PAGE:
Split-Second Decisions: How a Supreme Court Case Shaped Modern Policing

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tags: Supreme Court, policing

In case after case, it took only a split second for an officer to pull the trigger.

Adam Toledo, a 13-year-old in Chicago, had tossed away a handgun and begun raising his hands. Ma’Khia Bryant, a 16-year-old in Columbus, Ohio, lunged with a knife at another teenager. Tyrell Wilson, a 33-year-old mentally ill homeless man in Danville, Calif., had a knife in hand when he shouted “Kill me” at an approaching deputy sheriff.

All three were among more than 100 people shot and killed by the police over the previous six weeks.

The officers’ justification for the use of lethal force in each instance differs with the circumstances. But as in almost every other recent case involving questions of police use of force, law enforcement officials defending the officers are relying on a doctrine set forth by the Supreme Court three decades ago and now deeply ingrained in police culture: that judges and juries should not second-guess officers’ split-second decisions, no matter how unnecessary a killing may appear in hindsight.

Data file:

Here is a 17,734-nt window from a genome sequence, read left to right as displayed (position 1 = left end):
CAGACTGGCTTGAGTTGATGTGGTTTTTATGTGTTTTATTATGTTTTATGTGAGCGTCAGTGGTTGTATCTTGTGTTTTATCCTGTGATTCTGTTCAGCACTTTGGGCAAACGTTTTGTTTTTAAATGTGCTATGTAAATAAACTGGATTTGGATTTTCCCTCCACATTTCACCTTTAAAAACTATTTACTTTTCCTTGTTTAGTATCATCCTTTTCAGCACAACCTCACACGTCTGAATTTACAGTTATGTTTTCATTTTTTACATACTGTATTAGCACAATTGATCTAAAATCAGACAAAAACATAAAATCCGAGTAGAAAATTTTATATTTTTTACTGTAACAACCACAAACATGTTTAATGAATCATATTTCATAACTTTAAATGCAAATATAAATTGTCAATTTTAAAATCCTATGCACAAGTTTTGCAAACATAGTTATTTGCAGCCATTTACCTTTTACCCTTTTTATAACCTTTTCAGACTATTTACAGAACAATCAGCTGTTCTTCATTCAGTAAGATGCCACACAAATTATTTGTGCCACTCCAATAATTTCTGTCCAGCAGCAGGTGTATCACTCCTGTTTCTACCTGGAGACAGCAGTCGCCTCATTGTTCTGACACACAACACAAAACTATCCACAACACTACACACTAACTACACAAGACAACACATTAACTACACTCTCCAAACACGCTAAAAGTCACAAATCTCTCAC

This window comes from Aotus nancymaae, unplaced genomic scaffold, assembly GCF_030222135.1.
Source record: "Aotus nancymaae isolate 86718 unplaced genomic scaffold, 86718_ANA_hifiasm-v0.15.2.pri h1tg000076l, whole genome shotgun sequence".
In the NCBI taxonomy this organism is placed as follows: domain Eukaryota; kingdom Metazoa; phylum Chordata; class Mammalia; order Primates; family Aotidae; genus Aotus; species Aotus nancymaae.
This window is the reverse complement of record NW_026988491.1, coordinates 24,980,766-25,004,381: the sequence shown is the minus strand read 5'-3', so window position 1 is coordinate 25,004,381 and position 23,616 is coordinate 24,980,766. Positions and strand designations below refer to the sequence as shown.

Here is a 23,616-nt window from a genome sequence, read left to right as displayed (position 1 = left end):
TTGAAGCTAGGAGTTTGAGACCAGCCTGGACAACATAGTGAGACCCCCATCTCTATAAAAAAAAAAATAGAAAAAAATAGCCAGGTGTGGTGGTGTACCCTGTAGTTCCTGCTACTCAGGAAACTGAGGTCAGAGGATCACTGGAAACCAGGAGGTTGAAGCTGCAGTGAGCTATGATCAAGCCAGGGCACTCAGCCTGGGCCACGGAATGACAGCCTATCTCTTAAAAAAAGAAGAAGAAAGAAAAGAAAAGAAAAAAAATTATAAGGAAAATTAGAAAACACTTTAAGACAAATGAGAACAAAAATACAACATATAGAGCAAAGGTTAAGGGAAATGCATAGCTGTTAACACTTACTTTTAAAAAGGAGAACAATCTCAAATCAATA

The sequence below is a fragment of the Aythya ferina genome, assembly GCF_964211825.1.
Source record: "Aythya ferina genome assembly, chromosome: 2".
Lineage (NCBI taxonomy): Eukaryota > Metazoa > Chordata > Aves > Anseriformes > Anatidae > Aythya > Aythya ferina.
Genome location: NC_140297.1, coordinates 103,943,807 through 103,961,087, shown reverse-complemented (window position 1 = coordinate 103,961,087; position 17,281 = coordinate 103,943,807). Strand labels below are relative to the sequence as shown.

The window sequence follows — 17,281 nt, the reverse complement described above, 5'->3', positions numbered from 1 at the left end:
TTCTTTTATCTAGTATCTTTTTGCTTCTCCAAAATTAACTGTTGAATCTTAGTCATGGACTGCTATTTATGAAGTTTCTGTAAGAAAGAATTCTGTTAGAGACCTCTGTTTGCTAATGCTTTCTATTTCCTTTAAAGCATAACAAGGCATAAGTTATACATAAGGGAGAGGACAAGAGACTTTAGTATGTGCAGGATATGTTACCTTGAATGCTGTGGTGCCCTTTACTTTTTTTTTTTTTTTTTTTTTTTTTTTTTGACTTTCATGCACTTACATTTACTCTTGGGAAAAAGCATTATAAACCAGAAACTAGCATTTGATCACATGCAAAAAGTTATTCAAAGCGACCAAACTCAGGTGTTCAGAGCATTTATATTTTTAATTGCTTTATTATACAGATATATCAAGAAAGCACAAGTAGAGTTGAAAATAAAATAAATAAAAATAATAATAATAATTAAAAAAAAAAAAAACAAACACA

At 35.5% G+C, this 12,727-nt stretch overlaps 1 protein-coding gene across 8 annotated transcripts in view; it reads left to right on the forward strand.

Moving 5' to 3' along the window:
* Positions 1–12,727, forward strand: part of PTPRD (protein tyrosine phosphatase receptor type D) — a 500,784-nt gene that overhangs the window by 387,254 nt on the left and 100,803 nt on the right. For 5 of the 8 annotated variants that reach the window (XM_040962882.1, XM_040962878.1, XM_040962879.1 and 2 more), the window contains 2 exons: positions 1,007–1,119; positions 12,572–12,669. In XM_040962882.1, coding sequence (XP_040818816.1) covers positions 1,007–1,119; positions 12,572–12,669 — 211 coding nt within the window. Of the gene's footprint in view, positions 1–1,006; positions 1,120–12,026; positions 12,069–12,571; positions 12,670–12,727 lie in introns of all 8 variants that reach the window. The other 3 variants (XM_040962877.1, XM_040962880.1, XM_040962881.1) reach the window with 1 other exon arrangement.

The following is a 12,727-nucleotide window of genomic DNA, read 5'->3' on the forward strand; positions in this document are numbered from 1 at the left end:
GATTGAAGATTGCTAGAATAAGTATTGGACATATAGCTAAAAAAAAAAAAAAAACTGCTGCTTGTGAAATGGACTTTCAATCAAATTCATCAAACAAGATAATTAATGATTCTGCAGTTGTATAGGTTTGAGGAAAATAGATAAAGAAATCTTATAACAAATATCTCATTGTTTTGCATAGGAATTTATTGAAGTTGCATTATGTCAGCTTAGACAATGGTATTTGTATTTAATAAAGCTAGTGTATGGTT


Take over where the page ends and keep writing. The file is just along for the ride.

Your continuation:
Until the mid-1980s, policies on the use of force varied widely across the states. Some allowed deadly action against any fleeing suspect of a felony, even if the suspect posed no imminent threat.

That changed in 1985. The Supreme Court ruled in Tennessee v. Garner that police could shoot only if they had probable cause to believe that a fleeing suspect posed a significant threat of injury or death to an officer or others. The number of police killings steadily declined over the next four years, studies show.

But in 1989, a more conservative court took a different approach in the ruling of Graham v. Connor, establishing the precedent that dominates today.

The case was brought by Dethorne Graham, a Black man the police had stopped in Charlotte, N.C., on suspicion of shoplifting because he had hurried in and out of a convenience store.

Mr. Graham, a diabetic desperate for orange juice to avoid a seizure from low blood sugar, told the police that he had rushed out of the store because of a long checkout line. But as he staggered and briefly passed out, officers assumed he was drunk and forced him into tight handcuffs, leaving him with a broken foot, cuts on his wrists, bruises on his forehead and an injury to his shoulder.

Read entire article at New York Times

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